A Field Guide For Creating Real Momentum Among Teams
Nearly all leaders I meet love strategy as a topic. They talk and think about it a fair lot. In many organizations, however, strategic projections remain lofty visions while actual performance lags. Have a look at this graph from McKinsey:
Notice the lines of optimistically projected growth. McKinsey consultant Chris Bradley calls these graphs “hockey sticks.” I look at these as visual artifacts of failed strategic execution. They point to the company’s inability to make bold moves: Lots of talk that doesn’t translate into meaningful action.
What gets in the way? Why do strategic plans often fail?
It’s true that frameworks for defining a strategy and breaking it into a strategic plan aren’t that simple – but they aren’t that complicated either. Yes, strategic planning requires discipline and a systematic process. But that kind of process and facilitation expertise is widely available – bring in an in-house or external strategic planning consultant.
In many cases, it’s the social side of strategic planning that is the challenge. As I recently wrote in “Best of both: Get cross-functional and strategic alignment in one swoop”, the human element in the strategic planning process is easily underestimated – and so is the grip of cognitive biases and our need to protect our self-worth and sense of security (e.g., “I can control this…”). Defining a strategy and planning strategic execution isn’t just a rational process. It’s a highly emotional one – personally and interpersonally:
Leaders and stakeholders have emotions and cognitive biases tied up in making strategic decisions. So when it comes time to fully commit to a decision, their thoughts and emotions are holding them back and ultimately they can’t “put their money where their mouth is.”
In order to get buy-in that is not simply “lip service,” but a true “all for one and one for all” effort, a team needs to balance the strategic/rational side of the strategic planning process with the emotional aspects. Enthusiastic buy-in into your strategy statement entails members committing to the entire process – not just the end product.
Want to audit the mental health aspect of your strategic plan? Here is a checklist:
- Get all cross-functional stakeholders involved from the start – so everyone feels they are an important part of the process. Yes, you have heard that before and may you think “everyone is saying this all the time”. That’s because few teams actually do well on including the right folks early on. You want to create alternatives and discuss trade-offs together from the start vs. having some key stakeholders join late when favorite ideas have emerged already. People feel “psychological ownership of their ideas” which is why smart people defend stupid ideas. Get together before select people have their very own dog in the race
- View strategy conversations as an ongoing conversation – not a one-time event – and plan “cadences” accordingly. You shouldn’t need to review your sense of purpose annually, but you sure need to review your strategic priorities and down-stream planning annually to see if you are moving towards your vision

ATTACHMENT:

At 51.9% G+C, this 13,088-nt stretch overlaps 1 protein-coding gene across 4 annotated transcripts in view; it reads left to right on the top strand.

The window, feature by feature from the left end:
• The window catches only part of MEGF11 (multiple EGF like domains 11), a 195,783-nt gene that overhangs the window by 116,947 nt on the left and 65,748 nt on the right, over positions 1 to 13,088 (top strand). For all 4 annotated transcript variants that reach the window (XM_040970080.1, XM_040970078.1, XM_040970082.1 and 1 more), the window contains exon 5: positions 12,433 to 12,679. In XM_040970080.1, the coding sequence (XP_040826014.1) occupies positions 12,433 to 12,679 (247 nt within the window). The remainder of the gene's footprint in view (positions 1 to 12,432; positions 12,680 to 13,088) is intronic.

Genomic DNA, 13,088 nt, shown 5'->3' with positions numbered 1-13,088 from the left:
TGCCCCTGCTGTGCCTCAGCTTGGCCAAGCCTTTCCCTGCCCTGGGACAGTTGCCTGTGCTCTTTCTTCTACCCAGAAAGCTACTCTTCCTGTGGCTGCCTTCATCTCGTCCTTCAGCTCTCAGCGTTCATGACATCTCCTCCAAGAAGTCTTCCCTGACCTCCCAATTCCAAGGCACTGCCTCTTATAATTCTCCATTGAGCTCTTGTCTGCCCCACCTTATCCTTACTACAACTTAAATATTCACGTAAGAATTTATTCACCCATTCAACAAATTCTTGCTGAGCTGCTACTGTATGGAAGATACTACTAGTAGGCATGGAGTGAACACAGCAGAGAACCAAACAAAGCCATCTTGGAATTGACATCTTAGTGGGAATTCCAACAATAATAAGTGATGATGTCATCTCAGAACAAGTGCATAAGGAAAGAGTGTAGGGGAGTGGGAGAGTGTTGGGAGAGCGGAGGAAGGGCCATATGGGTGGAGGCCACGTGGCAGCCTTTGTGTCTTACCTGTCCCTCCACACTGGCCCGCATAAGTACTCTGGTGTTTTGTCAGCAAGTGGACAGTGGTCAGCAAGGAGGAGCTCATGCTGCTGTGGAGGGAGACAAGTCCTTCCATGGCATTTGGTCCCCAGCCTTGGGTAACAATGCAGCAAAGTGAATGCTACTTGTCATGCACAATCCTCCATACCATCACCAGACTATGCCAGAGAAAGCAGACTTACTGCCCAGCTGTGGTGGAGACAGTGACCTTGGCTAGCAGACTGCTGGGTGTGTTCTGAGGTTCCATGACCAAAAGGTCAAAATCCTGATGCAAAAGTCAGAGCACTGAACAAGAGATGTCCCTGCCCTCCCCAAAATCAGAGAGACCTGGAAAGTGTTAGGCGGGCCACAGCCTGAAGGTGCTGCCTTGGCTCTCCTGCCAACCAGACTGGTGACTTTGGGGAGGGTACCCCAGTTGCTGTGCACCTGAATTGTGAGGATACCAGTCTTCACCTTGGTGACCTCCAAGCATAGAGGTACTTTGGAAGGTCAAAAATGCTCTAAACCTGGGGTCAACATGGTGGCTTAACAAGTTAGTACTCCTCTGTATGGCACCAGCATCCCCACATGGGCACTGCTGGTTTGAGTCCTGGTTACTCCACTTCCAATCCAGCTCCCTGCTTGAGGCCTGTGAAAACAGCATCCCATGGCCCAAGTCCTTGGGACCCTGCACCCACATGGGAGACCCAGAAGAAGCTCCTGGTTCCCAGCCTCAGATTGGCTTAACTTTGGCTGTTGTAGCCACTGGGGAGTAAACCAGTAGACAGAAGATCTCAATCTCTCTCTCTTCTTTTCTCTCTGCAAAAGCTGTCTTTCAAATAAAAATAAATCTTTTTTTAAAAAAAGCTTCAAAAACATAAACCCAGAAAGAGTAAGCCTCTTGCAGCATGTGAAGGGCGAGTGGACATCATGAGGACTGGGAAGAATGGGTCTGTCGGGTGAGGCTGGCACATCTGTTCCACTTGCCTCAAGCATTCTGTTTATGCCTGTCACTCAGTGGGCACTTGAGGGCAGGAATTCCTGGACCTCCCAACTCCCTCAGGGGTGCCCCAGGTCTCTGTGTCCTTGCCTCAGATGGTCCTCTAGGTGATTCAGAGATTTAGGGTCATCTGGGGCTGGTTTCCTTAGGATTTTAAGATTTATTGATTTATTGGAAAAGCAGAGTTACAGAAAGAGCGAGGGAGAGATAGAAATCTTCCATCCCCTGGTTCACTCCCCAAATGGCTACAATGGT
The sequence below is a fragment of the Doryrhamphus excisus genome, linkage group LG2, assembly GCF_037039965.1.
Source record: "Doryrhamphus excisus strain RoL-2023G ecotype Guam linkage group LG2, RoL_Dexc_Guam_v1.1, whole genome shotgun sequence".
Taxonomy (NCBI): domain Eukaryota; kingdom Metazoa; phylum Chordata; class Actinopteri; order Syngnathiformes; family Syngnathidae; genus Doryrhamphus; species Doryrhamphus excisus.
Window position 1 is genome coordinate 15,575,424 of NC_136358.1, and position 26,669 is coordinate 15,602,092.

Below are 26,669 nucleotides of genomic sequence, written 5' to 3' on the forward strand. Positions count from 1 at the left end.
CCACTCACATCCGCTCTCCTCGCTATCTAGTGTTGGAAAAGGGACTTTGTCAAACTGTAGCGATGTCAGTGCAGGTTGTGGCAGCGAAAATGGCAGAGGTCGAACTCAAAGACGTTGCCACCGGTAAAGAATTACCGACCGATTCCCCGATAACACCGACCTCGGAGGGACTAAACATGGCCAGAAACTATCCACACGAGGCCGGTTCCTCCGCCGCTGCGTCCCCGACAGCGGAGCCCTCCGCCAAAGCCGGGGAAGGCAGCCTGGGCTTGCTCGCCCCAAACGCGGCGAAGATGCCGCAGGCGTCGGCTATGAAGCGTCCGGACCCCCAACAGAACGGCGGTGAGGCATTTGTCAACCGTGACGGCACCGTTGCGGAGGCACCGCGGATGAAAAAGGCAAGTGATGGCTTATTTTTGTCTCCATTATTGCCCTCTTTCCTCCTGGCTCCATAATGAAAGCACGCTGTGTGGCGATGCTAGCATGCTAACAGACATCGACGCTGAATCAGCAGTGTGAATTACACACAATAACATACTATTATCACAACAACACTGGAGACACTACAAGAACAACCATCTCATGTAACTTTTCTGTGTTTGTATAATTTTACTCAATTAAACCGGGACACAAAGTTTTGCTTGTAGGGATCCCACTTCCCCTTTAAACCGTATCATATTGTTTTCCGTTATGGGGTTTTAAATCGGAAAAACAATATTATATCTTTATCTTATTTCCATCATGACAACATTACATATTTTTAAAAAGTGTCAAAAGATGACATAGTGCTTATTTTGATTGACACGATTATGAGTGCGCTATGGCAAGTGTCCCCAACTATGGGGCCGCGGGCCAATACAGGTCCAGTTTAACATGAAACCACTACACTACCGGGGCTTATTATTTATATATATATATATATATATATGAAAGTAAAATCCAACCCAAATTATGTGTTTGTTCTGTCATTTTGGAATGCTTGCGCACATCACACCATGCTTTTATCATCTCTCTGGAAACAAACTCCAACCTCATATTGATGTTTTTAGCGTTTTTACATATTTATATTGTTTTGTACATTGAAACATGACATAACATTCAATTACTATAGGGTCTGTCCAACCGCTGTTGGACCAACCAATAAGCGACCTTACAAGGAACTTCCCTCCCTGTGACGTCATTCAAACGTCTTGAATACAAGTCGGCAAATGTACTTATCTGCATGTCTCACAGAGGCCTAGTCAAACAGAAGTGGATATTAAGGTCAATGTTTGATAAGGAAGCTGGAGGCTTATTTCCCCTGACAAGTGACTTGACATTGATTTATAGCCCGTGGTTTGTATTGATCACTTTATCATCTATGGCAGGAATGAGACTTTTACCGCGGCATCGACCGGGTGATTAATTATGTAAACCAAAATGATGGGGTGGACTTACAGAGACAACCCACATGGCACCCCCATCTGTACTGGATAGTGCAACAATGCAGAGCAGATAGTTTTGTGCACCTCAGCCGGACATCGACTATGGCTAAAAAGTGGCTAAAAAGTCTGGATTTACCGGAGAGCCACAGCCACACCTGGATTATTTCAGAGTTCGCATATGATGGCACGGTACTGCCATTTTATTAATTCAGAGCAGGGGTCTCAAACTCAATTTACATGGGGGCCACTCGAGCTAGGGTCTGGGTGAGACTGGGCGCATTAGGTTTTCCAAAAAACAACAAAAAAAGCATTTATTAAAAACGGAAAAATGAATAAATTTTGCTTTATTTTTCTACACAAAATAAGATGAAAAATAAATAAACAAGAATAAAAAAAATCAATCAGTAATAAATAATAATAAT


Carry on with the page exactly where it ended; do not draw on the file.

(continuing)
- Offer a clear, compelling framework to discuss strategy and a clear, compelling process for strategic planning – so everyone has faith that this strategy discussion will go somewhere
- Start with the big picture: You need a shared sense of purpose to inspire passion, and you need a vision to align action. Resist the urge to focus on building on what’s there. Take a step back and observe the company from a bird’s eye view first. Asses what is before planning what will be.
- Make it psychologically safe to honestly talk about doubts: The “hockey sticks” are often a result of making half-hearted vs. making bold moves
- This, in my experience, is the biggest crux: Making “moves that make a difference” – and getting people on the same page about risks/rewards
- Make “bold moves” more easily: Give yourself and your stakeholders time between sessions to get data and evidence required to take informed risks that make a real difference with confidence vs. playing is safe by polishing the status quo
- Discuss real alternatives in depth, don’t gloss over them – explore at least two or three
- Think about the budget for your strategic moves from an overall business perspective vs. driving strategy from one function only (sales, R&D, marketing, customer experience, etc.)
- Ask “Can we say it?”: Check if everyone on the leadership team on the same page regarding mission, vision, and strategic priorities and required capabilities
- Only now involve the folks who would own the implementation to hash out planning details and to explore cross-functional opportunities/dependencies. This will foster their emotional buy-in. With them, ask “Do we live it?” to make sure actions and capability building are truly focused on what your organization does best and what furthers differentiation.
- Create some compelling and pithy visuals that state your strategy and key milestones and use those visuals as your “hymn sheet.” I encourage teams to: communicate, communicate, communicate – have everyone deliver the same message for a feeling for oneness, alignment, and momentum.
“Planning is everything, the plan is nothing.”
The overall feeling of safety to explore and commit to the strategic plan is an essential part of the process. Stakeholders and employees alike will feel empowered to make bold moves and avoid hockey sticks, only after considering all opportunities, assessing risks, and acknowledging doubts from both a process and a human perspective.